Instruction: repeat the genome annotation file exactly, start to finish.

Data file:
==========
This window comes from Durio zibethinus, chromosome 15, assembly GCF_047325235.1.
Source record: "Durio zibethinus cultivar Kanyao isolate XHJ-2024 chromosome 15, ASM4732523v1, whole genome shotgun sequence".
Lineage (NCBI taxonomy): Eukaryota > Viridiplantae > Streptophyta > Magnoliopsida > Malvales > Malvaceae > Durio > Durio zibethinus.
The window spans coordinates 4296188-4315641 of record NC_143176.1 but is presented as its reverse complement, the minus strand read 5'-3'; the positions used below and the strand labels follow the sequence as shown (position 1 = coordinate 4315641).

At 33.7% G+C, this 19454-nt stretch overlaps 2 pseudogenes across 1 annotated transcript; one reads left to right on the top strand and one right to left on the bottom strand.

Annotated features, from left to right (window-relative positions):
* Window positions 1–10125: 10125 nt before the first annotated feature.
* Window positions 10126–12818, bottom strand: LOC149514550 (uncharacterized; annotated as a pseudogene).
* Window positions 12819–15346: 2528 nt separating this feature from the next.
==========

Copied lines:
This window comes from Durio zibethinus, chromosome 15, assembly GCF_047325235.1.
Source record: "Durio zibethinus cultivar Kanyao isolate XHJ-2024 chromosome 15, ASM4732523v1, whole genome shotgun sequence".
Lineage (NCBI taxonomy): Eukaryota > Viridiplantae > Streptophyta > Magnoliopsida > Malvales > Malvaceae > Durio > Durio zibethinus.
The window spans coordinates 4296188-4315641 of record NC_143176.1 but is presented as its reverse complement, the minus strand read 5'-3'; the positions used below and the strand labels follow the sequence as shown (position 1 = coordinate 4315641).

At 33.7% G+C, this 19454-nt stretch overlaps 2 pseudogenes across 1 annotated transcript; one reads left to right on the top strand and one right to left on the bottom strand.

Annotated features, from left to right (window-relative positions):
* Window positions 1–10125: 10125 nt before the first annotated feature.
* Window positions 10126–12818, bottom strand: LOC149514550 (uncharacterized; annotated as a pseudogene).
* Window positions 12819–15346: 2528 nt separating this feature from the next.